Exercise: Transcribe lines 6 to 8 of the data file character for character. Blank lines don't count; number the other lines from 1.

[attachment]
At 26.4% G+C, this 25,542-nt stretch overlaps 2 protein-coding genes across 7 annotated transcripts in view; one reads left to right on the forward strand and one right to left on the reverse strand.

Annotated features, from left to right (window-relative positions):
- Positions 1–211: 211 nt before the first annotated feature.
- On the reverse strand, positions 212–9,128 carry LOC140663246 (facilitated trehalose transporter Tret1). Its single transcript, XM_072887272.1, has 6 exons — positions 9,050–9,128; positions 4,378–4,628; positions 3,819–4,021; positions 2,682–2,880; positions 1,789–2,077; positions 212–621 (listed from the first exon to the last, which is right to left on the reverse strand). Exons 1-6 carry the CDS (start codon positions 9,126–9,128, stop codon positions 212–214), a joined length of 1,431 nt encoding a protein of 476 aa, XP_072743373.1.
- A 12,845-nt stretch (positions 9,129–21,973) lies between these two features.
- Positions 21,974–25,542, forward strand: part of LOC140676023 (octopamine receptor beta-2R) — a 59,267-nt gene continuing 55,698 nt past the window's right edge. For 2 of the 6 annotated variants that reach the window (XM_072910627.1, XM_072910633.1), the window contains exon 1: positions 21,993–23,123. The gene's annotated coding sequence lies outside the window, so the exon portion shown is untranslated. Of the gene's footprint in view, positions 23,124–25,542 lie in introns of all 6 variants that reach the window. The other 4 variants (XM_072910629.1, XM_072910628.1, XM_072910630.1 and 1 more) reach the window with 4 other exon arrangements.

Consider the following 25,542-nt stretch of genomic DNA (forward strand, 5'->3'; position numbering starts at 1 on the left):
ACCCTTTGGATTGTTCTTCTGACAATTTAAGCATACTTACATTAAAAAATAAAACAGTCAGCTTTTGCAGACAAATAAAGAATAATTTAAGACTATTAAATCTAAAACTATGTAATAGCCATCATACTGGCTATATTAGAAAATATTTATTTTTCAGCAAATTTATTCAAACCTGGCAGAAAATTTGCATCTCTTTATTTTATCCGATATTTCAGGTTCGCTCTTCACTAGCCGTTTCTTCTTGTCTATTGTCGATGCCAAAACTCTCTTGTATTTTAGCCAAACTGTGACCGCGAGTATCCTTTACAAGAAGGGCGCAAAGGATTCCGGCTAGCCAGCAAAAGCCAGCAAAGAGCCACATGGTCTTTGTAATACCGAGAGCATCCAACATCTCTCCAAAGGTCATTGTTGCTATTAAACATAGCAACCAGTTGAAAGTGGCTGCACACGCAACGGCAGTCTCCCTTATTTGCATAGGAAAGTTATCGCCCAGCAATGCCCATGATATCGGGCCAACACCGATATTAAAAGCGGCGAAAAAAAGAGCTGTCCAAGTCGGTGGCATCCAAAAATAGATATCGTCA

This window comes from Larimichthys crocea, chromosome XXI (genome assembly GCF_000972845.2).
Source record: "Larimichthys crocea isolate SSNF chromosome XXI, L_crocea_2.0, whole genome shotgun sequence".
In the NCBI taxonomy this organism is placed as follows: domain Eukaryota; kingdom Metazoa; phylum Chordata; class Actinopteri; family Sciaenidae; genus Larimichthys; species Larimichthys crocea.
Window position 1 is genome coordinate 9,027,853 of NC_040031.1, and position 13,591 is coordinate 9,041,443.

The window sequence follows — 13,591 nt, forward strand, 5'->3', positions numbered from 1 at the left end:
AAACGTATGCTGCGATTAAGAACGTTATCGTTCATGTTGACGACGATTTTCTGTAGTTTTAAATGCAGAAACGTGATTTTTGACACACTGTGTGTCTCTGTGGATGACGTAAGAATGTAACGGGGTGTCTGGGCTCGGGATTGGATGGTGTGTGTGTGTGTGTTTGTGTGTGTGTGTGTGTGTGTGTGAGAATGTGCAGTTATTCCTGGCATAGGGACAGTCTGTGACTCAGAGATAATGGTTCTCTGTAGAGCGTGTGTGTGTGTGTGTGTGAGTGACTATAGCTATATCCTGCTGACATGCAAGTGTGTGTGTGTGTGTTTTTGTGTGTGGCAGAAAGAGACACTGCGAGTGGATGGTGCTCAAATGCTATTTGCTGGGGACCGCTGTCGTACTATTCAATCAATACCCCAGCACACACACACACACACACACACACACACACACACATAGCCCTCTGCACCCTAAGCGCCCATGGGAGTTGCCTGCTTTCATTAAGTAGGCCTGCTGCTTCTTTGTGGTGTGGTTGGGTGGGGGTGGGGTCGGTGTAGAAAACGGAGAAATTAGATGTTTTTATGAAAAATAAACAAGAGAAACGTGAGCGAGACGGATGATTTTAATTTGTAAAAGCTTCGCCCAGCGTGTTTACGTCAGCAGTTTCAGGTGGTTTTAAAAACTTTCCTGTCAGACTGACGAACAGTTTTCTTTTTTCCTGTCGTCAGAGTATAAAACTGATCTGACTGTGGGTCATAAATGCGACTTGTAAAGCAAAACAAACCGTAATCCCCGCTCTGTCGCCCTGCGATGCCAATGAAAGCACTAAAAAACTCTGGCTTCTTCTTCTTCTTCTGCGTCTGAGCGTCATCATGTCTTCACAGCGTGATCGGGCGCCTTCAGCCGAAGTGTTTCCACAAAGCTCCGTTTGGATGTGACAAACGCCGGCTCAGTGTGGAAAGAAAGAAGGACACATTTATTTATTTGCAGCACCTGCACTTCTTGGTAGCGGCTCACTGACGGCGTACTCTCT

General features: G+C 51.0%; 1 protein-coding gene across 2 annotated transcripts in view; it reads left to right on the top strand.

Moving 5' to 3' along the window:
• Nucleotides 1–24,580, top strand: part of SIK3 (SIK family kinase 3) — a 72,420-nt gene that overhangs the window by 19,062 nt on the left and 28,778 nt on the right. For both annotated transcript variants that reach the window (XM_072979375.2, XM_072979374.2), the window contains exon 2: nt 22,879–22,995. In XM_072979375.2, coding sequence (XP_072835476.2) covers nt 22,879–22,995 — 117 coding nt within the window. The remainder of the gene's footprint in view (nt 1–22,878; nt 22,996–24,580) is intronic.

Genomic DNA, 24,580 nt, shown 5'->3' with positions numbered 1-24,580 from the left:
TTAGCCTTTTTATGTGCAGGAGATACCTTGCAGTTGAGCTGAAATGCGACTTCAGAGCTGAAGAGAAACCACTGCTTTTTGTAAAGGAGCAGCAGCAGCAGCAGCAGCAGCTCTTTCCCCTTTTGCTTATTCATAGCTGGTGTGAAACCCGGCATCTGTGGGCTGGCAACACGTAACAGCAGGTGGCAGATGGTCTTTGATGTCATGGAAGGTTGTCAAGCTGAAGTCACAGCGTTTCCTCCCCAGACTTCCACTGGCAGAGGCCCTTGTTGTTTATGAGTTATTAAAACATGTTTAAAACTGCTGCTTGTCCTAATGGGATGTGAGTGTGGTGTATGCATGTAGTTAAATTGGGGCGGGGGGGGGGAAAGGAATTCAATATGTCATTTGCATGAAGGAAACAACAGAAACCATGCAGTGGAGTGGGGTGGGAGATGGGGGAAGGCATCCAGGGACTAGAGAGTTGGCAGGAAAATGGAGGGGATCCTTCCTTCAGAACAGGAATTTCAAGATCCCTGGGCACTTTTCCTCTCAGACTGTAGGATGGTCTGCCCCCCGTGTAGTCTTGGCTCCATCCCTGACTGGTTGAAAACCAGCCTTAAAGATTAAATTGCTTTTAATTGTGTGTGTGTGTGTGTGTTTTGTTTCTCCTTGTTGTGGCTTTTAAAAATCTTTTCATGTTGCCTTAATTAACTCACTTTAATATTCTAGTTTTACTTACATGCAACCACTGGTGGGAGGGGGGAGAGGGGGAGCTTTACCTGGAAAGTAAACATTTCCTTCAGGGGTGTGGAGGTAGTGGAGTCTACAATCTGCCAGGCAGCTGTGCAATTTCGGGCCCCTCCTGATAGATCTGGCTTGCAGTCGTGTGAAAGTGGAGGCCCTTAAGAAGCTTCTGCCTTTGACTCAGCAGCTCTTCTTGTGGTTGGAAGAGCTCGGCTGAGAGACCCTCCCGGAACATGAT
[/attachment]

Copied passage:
- Positions 21,974–25,542, forward strand: part of LOC140676023 (octopamine receptor beta-2R) — a 59,267-nt gene continuing 55,698 nt past the window's right edge. For 2 of the 6 annotated variants that reach the window (XM_072910627.1, XM_072910633.1), the window contains exon 1: positions 21,993–23,123. The gene's annotated coding sequence lies outside the window, so the exon portion shown is untranslated. Of the gene's footprint in view, positions 23,124–25,542 lie in introns of all 6 variants that reach the window. The other 4 variants (XM_072910629.1, XM_072910628.1, XM_072910630.1 and 1 more) reach the window with 4 other exon arrangements.

Consider the following 25,542-nt stretch of genomic DNA (forward strand, 5'->3'; position numbering starts at 1 on the left):
ACCCTTTGGATTGTTCTTCTGACAATTTAAGCATACTTACATTAAAAAATAAAACAGTCAGCTTTTGCAGACAAATAAAGAATAATTTAAGACTATTAAATCTAAAACTATGTAATAGCCATCATACTGGCTATATTAGAAAATATTTATTTTTCAGCAAATTTATTCAAACCTGGCAGAAAATTTGCATCTCTTTATTTTATCCGATATTTCAGGTTCGCTCTTCACTAGCCGTTTCTTCTTGTCTATTGTCGATGCCAAAACTCTCTTGTATTTTAGCCAAACTGTGACCGCGAGTATCCTTTACAAGAAGGGCGCAAAGGATTCCGGCTAGCCAGCAAAAGCCAGCAAAGAGCCACATGGTCTTTGTAATACCGAGAGCATCCAACATCTCTCCAAAGGTCATTGTTGCTATTAAACATAGCAACCAGTTGAAAGTGGCTGCACACGCAACGGCAGTCTCCCTTATTTGCATAGGAAAGTTATCGCCCAGCAATGCCCATGATATCGGGCCAACACCGATATTAAAAGCGGCGAAAAAAAGAGCTGTCCAAGTCGGTGGCATCCAAAAATAGATATCGTCA